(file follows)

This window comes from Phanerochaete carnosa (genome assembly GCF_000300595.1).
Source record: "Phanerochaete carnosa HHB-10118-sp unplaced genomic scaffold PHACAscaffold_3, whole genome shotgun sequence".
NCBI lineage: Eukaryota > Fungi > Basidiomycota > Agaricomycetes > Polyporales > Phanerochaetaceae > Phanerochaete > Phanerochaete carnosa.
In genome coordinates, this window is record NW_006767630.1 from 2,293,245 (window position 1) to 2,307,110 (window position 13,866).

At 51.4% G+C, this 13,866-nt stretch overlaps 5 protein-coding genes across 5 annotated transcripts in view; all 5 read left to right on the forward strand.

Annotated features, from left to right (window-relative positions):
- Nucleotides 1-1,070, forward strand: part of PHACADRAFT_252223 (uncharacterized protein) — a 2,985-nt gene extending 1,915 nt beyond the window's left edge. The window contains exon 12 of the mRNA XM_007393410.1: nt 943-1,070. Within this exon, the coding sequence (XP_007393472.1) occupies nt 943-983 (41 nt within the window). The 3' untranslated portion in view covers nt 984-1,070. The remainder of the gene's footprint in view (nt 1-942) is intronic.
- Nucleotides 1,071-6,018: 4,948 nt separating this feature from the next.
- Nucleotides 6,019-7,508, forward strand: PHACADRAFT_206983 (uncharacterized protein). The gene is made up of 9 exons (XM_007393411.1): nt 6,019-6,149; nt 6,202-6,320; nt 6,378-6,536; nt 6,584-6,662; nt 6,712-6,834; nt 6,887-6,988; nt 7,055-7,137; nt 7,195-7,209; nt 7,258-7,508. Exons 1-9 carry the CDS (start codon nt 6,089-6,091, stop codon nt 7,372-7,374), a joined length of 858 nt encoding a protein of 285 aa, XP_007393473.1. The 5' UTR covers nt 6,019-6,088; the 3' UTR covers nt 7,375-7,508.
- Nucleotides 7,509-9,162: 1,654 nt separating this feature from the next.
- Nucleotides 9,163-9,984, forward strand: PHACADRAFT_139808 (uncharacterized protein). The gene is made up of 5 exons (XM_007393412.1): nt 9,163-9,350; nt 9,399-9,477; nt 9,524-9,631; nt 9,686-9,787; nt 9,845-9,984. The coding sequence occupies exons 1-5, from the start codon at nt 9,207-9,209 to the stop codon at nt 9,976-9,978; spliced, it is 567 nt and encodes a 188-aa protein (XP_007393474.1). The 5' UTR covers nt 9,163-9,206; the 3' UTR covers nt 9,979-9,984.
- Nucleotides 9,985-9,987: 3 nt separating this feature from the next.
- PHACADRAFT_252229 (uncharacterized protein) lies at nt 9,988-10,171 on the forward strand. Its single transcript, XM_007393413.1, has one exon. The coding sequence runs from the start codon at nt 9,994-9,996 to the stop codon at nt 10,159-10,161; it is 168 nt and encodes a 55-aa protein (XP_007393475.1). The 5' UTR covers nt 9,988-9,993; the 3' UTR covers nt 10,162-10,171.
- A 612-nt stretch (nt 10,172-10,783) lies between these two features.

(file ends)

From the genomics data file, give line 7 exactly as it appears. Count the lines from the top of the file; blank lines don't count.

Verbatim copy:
- Nucleotides 1-1,070, forward strand: part of PHACADRAFT_252223 (uncharacterized protein) — a 2,985-nt gene extending 1,915 nt beyond the window's left edge. The window contains exon 12 of the mRNA XM_007393410.1: nt 943-1,070. Within this exon, the coding sequence (XP_007393472.1) occupies nt 943-983 (41 nt within the window). The 3' untranslated portion in view covers nt 984-1,070. The remainder of the gene's footprint in view (nt 1-942) is intronic.